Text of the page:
But what marriage meant (and gender roles within it) depended greatly upon the tribe in question.
We're still several centuries away from the Christian church embracing marriage as an institution which fell under its remit. In general terms, Celtic weddings were just as legitimate if performed outside a church - greenwood marriages with only the couple present, or handfastings with or without witnesses - as they were with a priest officiating. But only if all due consent has been obtained (not all people were free to marry without their guardian or chieftain's say-so) and the union was publicly announced. Recognition, insofar as I can tell, conferred legitimacy.
However, it was then a binding contract between the couple. No-one could legally tear them asunder, just like with modern marriages. Maelgwn and Sannan were not at liberty to have an affair, and they certainly weren't supposed to kill their spouses. But Maelgwn was the highest authority in the land. Other than aggrieved parties raising a warband to depose/kill him, or turning to the clergy to apply some serious emotional blackmail, there was nothing much else that anyone could do about it.
Other than, perhaps, ignore their ensuing marriage when announced, thus robbing it of any legitimacy. But that would have been horrifically risky, when Maelgwn could respond to your silence with his sword.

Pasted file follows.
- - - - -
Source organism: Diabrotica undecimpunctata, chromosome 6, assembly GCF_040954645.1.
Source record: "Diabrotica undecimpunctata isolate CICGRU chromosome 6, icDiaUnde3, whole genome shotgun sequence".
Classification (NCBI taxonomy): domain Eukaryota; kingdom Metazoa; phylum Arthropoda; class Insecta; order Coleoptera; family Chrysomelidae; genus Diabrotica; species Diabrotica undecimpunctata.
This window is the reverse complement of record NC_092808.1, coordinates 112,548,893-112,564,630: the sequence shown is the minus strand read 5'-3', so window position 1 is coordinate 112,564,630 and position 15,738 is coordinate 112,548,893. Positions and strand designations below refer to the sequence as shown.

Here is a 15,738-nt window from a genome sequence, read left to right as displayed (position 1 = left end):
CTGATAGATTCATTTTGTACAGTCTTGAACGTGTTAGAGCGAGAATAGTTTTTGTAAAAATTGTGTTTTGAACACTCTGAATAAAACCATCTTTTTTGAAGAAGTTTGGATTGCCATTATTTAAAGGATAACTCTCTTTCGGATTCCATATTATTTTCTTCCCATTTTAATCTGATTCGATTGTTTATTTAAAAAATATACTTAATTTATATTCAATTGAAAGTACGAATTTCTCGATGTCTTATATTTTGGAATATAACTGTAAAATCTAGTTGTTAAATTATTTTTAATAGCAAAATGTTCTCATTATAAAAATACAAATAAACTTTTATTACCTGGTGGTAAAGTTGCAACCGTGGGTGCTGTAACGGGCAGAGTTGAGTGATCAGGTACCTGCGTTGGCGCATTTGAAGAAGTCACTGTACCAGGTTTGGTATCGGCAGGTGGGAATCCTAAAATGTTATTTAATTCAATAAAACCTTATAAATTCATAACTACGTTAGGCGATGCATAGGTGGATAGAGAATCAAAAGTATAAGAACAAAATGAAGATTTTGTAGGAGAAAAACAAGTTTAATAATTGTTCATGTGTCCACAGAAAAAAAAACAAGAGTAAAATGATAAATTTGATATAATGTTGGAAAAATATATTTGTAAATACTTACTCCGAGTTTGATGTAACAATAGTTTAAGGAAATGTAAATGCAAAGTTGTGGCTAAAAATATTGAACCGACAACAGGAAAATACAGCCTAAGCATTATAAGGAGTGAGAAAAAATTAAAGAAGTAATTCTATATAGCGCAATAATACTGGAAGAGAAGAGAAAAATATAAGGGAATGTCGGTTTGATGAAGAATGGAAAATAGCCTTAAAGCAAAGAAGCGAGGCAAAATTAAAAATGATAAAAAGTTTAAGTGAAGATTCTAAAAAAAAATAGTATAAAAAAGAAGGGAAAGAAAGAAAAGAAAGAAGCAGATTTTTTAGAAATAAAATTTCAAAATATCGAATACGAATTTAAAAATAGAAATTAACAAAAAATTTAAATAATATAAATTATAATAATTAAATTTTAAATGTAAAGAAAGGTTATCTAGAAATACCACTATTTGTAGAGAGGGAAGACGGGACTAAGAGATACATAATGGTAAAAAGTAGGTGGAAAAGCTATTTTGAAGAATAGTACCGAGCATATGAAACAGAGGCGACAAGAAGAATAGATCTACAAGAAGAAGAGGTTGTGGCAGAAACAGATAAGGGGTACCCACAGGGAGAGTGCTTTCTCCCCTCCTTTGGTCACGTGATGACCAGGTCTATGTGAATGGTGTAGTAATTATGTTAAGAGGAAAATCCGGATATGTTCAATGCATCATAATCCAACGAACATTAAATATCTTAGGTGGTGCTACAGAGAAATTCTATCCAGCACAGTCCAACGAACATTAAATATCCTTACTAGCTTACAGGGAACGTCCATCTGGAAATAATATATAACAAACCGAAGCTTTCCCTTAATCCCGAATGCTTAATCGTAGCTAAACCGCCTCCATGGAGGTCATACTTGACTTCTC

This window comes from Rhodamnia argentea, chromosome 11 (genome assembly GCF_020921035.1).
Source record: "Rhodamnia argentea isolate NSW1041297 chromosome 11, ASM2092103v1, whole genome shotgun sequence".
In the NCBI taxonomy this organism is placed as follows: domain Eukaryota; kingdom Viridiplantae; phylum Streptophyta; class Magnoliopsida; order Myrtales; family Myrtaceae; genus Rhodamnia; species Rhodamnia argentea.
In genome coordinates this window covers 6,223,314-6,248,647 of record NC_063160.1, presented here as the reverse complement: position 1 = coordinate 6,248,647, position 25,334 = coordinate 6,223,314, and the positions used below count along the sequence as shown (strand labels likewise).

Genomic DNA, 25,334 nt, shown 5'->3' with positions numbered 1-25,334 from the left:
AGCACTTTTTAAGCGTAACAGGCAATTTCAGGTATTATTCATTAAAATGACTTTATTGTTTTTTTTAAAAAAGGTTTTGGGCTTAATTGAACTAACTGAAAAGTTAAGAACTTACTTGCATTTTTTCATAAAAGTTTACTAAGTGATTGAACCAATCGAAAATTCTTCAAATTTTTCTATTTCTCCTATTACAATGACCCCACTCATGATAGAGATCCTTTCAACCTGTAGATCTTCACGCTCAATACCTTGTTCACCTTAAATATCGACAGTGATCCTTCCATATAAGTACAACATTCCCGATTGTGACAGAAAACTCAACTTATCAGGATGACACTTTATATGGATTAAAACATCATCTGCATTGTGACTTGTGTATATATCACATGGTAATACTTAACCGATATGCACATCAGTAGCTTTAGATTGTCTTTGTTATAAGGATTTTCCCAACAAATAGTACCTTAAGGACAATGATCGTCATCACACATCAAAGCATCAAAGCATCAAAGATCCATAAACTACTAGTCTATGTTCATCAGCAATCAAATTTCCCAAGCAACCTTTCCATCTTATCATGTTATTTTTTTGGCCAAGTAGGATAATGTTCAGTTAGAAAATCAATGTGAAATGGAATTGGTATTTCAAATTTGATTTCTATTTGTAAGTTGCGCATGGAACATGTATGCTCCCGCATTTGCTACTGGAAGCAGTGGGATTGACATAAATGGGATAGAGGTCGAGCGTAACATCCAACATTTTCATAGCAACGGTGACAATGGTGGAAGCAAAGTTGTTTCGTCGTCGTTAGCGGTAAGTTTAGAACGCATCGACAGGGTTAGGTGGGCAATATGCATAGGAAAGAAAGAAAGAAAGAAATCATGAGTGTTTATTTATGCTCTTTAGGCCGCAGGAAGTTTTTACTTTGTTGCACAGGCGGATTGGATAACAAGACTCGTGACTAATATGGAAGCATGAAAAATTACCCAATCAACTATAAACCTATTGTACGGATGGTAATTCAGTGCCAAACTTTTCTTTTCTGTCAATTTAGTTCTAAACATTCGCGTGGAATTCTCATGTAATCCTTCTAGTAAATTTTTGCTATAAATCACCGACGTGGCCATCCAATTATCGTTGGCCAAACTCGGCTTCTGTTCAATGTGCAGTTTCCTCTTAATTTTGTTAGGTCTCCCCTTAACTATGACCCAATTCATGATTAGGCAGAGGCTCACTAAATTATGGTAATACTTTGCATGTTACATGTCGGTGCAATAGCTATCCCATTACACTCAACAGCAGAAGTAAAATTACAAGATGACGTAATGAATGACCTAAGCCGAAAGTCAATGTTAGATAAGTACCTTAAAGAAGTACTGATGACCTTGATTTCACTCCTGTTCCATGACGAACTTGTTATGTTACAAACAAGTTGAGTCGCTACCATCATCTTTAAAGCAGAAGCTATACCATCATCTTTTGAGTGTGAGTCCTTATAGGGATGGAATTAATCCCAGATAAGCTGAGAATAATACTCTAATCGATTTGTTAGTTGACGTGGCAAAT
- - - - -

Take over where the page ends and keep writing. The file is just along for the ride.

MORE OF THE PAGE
You might not have heard of the Picts, but you've seen one. Mel Gibson in 'Braveheart' was pretty much dressed up as one, only about seven centuries out of date.
Powerful men, Ember, tend to have harems including as many women as they can get. Kings have generally had harems. Even in historical times, polygamy of this kind was known.For example, Harold Godwinson had two wives, as did Macbeth. Macleod of Dunvegan in the sixteenth century had three wives and three mistresses in the same house. The women did not complain. It was not safe to complain about Macleod, especially in his hearing.
I am doubtful, though, about the idea that the Saxons were paid to come back to Britain by Justinian. Saxons settled here because they needed land, and so while going back might have been an option for mercenaries, others had made England their home, so there was no place in Germany to which many could return. By the end of the Roman period Saxons were here to stay.
Was Pictish mutually intelligible with Welsh? Well, Cumbric, spoken in Northern England and Southern Scotland was so close to Welsh that Bede did not distinguish the two. But Bede did say that the languages of Britain were Welsh, English, Gaelic and Pictish. He did not distinguish between varieties of English [Saxon and Angle] and Welsh/Cumbric, but he saw Pictsh as different from the others.
Was it normal for men in this time to marry multiple women like this?
I am not a historian, obviously, but this was the first time I'd heard of the Picts.